How to Be a Great Neighbor at Craft Shows
One of the best-kept secrets of having a successful craft or conference show is being a great neighbor.
Craft shows can be downright stressful as it is but being placed next to an exhausting vendor neighbor can make a show unbearable. Here are some of our top tips for being a great neighbor at your next craft show.
Know Your Boundaries – In the most literal sense, knowing the boundaries of your vendor site and being sure to stay within them shows you are respectful of your neighbor’s space and value your own. The dimensions of your vendor site should be readily accessible in your craft show application as well as available from your contact person when you are setting up. During set-up, make sure to stay within your site as well as provide yourself enough space to navigate in and out of your presentation site. Being mindful and respectful of aisles and shared space is also critical to getting along with your vendor-mates. At one of our shows in the past, a vendor across the aisle from our set up stood next to our table to direct traffic away from our table and back across the aisle. Don’t be ‘that guy/girl.’
Introduce Yourself – Even if you find yourself elbow to elbow with someone selling the exact same products or services, there’s no excuse for being adversarial and a “grumplestilskins.” Typically, craft shows can last anywhere from 4-8 hours of a day (not including set-up and tear-down) so getting familiar with your fellow vendors can not only help the day go by a little quicker, but it can also diffuse the typical tension that comes along with a high stakes sales environment. Getting along with your craft show neighbors creates a great vibe which can also help increase your sales collectively and opens up opportunities for networking. Some of our most successful craft shows and conferences were referred by new vendor friends from previous shows. Great neighbors look out for each other. So make sure you take some time throughout your next show to venture out, smile, and meet new friends by introducing yourself. If you’re a little shy and need a few icebreakers, here’s a link to some networking conversation starters.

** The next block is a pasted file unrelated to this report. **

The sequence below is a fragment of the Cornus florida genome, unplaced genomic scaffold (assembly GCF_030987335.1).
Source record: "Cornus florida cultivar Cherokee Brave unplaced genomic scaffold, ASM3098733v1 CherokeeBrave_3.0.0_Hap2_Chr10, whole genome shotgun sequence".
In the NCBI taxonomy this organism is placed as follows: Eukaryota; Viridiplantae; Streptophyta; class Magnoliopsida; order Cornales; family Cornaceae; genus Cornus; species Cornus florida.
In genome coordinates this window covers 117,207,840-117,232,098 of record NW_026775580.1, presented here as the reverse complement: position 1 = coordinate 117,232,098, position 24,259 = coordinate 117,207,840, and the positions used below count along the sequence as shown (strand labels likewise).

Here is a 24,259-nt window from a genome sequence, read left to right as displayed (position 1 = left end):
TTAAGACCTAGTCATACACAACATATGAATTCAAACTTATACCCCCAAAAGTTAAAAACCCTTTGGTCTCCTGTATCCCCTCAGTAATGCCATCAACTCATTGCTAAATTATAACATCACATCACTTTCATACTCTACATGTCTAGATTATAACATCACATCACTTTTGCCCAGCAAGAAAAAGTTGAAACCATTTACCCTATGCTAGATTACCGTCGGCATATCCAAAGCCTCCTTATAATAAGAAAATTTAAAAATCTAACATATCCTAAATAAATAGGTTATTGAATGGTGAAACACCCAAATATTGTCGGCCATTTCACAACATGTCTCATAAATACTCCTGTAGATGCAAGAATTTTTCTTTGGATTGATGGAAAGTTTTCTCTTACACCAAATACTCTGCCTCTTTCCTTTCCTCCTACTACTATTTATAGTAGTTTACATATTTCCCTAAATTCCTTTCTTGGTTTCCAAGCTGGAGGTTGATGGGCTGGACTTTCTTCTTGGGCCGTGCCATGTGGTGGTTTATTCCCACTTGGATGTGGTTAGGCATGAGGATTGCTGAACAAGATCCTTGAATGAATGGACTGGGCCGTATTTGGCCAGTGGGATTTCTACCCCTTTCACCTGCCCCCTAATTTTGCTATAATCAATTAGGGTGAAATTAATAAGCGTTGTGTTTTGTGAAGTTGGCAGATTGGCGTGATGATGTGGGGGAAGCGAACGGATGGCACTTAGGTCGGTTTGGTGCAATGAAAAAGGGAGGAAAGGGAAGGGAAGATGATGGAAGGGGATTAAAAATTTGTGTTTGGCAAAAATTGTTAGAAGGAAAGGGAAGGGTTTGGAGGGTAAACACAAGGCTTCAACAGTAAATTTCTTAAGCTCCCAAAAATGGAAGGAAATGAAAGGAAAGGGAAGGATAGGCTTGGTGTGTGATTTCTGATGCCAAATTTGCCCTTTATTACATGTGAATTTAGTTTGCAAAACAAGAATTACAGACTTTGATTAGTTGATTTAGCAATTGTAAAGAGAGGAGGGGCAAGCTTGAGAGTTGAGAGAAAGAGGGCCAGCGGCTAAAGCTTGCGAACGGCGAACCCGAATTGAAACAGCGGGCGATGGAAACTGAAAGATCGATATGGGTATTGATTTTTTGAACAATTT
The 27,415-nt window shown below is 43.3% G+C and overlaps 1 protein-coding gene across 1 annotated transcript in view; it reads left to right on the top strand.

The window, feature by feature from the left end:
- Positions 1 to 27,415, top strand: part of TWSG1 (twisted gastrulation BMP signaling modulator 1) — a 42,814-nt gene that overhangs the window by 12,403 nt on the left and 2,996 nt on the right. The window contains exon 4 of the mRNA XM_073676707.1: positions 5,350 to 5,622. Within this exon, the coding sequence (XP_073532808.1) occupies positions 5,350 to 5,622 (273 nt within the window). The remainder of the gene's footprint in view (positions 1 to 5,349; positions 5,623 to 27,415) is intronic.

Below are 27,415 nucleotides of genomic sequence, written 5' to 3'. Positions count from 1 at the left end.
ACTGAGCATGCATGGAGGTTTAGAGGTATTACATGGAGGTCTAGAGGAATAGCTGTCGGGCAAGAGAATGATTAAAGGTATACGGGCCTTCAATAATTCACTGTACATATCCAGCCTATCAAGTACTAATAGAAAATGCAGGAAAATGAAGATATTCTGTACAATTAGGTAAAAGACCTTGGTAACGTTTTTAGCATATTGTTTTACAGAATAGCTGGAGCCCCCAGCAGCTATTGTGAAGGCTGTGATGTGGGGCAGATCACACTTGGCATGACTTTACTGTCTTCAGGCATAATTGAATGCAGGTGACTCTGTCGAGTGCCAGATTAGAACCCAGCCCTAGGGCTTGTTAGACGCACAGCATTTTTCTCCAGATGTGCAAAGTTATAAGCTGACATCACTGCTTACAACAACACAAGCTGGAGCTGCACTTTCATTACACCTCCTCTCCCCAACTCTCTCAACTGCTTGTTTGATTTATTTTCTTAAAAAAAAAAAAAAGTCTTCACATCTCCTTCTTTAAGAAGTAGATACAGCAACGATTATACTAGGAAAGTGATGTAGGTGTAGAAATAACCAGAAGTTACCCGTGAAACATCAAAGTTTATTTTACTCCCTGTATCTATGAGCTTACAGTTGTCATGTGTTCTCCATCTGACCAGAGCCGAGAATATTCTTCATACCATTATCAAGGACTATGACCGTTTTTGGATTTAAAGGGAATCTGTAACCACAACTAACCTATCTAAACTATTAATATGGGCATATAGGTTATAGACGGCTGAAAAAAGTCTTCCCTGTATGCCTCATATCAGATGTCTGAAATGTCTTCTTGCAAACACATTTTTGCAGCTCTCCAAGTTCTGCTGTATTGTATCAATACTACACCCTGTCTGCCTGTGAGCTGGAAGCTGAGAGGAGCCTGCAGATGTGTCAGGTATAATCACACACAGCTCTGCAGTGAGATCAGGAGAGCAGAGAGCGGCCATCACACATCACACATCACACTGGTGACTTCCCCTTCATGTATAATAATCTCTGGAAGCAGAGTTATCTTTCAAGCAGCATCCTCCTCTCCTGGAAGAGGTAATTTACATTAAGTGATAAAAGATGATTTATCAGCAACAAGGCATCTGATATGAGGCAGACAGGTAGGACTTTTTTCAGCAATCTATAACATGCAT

Make a Purchase or Two – Another fantastic way to be a great neighbor at craft shows is to become a customer yourself. This gets you out of your own 12 foot by four-foot world and out interacting with your fellow craft show vendor-mates. Leading by example, you can help create a great buzz at the show by showing value yourself as a consumer. Remember, there’s no winner when a craft show doesn’t do well. We’re all in it together. If you’re strapped for cash and want to participate, it’s not uncommon to exchange products or services, business cards with a promo code for a discounted purchase, or maybe inclusion on a free e-newsletter. Any way that you can exchange value with other vendors will help you share your brand, make a new friend, and be a great neighbor!
Be Mindful of Food (and other smells)– This may not be as much of an issue if your arts and craft show is held outdoors, but if you are attending an indoor show it could be huge. Even if you are in a sizeable gymnasium, strong odors can make for a very long craft show for you and your neighbors. Coming prepared with ample dried snacks, fruit, nuts, and bottled water can help you get through hunger pangs throughout the day and most times is more economical than purchasing fast food. Laying off heavy colognes, perfumes, and body sprays can also go a long way to making a fragrance neutral experience.